Beginning in 1609, he was a professor of mathematics at the University of Giessen, and in 1614–15, with Wolfgang Ratke (1571–1635) and Christoph Helvig (1581–1617), he took part in studies of educational reform. In 1616, he returned to Rostock in order to study medicine, later obtaining his medical doctorate from the University of Padua (1619). From 1619 to 1623, he practiced medicine in Lübeck. In 1622 at Rostock, he founded an early scientific society known as Societas Ereunetica sive Zetetica.
From 1624 to 1628, Jungius worked as a professor of mathematics at Rostock, his service here being briefly interrupted in 1625, when he spent time as professor of medicine at the University of Helmstedt. From 1629 until 1657, he was professor of natural sciences at the Akademisches Gymnasium, a secondary school in Hamburg. Jungius believed that science was based on mathematics, and at Hamburg stressed the importance of critical thinking to his students. He also felt that mathematics and logic served as a remedy to metaphysical and mystical speculation.
Jungius was an important figure of 17th century atomism, and was an advocate of a "corpuscular chemistry" that assumed the conservation of mass. He also demonstrated that a catenary was not a parabola.
In 1638 he published the textbook Logica Hamburgensis, which presented late medieval theories and techniques of logic. Here he demonstrated oblique cases of arguments that did not adhere to simpler forms of inference; An example being: "The square of an even number is even; 6 is even; therefore, the square of 6 is even". His double position as connected to scholastic logic, but also to innovations, earns him the classification Semi-Ramist.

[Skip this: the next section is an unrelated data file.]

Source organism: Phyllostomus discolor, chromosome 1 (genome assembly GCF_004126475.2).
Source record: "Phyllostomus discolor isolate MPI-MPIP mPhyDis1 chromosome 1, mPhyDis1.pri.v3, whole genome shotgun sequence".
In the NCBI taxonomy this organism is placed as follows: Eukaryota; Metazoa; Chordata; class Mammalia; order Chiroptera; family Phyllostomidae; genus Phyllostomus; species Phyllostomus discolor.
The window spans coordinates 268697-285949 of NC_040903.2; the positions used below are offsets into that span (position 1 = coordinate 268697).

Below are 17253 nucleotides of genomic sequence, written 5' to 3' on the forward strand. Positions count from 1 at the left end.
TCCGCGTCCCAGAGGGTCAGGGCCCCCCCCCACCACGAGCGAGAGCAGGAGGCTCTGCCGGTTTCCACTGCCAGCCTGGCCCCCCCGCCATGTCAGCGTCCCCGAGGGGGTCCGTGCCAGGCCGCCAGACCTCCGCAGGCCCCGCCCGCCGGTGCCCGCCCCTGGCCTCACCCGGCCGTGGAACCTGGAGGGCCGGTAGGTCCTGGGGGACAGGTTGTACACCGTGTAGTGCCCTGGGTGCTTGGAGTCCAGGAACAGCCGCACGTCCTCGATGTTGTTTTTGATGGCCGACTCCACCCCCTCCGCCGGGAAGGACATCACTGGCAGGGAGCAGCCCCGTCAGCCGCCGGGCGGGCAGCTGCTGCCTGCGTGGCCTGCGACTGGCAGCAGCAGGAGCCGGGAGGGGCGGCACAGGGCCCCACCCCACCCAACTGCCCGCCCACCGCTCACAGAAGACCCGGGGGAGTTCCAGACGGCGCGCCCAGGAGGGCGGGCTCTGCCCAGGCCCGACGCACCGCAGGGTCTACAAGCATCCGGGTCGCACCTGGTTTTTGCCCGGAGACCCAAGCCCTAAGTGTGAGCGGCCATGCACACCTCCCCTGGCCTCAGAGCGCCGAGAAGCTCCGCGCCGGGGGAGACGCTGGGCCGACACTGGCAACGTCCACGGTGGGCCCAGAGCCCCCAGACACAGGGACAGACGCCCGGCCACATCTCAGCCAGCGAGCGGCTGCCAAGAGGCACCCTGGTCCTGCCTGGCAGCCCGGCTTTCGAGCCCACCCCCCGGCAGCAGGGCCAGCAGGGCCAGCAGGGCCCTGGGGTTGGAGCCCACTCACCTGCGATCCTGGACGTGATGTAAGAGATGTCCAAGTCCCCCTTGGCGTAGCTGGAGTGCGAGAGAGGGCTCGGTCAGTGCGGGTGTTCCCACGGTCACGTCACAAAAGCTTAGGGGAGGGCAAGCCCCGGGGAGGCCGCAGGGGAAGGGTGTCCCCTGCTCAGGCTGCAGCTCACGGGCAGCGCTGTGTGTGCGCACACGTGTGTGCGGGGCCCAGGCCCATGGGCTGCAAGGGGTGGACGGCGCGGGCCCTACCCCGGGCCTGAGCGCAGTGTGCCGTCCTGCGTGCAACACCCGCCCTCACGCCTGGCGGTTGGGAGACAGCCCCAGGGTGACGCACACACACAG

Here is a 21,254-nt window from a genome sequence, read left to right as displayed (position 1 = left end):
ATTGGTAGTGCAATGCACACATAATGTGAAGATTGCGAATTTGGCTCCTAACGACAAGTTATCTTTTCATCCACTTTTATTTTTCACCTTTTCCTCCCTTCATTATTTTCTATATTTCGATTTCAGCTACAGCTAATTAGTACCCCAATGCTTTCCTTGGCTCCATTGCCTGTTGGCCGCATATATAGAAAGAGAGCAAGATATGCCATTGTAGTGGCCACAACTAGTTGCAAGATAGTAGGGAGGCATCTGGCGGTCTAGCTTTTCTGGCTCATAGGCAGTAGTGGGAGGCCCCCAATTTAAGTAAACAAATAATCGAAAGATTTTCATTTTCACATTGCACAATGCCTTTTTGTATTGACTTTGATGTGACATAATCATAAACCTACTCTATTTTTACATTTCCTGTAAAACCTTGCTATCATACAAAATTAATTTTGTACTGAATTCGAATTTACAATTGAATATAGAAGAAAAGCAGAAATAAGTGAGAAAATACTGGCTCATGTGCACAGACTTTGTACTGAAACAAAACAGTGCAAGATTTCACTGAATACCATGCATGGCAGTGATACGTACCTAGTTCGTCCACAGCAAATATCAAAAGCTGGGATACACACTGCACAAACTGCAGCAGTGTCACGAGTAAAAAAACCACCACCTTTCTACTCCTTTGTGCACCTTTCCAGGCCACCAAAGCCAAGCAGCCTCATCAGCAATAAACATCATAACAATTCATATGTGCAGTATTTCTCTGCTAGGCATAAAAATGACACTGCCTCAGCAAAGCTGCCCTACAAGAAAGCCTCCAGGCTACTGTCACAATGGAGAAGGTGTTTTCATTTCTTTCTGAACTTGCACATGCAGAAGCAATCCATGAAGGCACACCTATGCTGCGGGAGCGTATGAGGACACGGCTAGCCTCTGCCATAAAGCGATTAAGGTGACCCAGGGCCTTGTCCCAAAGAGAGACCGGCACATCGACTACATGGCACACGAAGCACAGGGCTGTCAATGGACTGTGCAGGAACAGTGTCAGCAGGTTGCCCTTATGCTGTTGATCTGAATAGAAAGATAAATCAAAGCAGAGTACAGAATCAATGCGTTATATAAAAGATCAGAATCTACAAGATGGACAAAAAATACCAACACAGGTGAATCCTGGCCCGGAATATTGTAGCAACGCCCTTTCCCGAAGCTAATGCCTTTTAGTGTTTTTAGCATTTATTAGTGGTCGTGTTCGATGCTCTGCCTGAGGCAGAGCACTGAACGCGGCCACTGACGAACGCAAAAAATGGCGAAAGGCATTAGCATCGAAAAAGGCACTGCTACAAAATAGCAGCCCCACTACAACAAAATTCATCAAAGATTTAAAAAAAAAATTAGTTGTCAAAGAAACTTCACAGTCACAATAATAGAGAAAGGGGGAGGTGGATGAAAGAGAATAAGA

Gottfried Wilhelm Leibniz wrote,
- "While Jungius of Lübeck is a man little known even in Germany itself, he was clearly of such judiciousness and such capacity of mind that I know of no other mortal, including even Descartes himself, from whom we could better have expected a great restoration of the sciences, had Jungius been either known or assisted."
- Donald Rutherford, The Cambridge Companion to Early Modern Philosophy (2006), p. 178.
- Preface to a Universal Characteristic, (1678-79), in Ariew & Garber, (1989), p. 7.
- Joachim Jungius, 1957. Logica Hamburgensis, facsimile reproduction of the original edition (Hamburg, 1638) edited by Rudolf W. Meyer, Hamburg: J.J. Augustin.
- Joachim Jungius, 1977. Logica Hamburgensis additamenta, edited by Wilhelm Risse, Göttingen: Vandenhoeck & Ruprecht.
- Joachim Jungius, 1988. Disputationes Hamburgenses, critical edition by Clemens Müller-Glauser, Göttingen: Vandenhoeck & Ruprecht.
- Ariew, Roger and Daniel Garber, 1989. G. W. Leibniz: Philosophical Essays. Indianapolis: Hackett.
- Ashworth, Earline Jennifer, 1967. Joachim Jungius (1587-1657) and the Logic of Relations. Archiv für Geschichte der Philosophie 49: 72-85.
- Clucas, Stephen, 2009. Scientia and inductio scientifica in the 'Logica Hamburgensis' of Joachim Jungius, in Tom Sorell, Jill Kraye and G. A. J. Rogers (eds.), Scientia in Early Modern Philosophy: Seventeenth-Century Thinkers on Demonstrative Knowledge from First Principles, Dordrecht: Springer, pp. 53–70.
- Klein, Peter (ed.) 1990. Praktische Logik. Traditionen und Tendenzen. 350 Jahre Joachim Jungii 'Logica Hamburgensis' , Göttingen: Vandenhoeck & Ruprecht.
- Trevisani, Francesco, 1978. Geometria e logica nel metodo di Joachim Jungius (1587-1657), Rivista Critica di Storia della Filosofia 33: 171-208.
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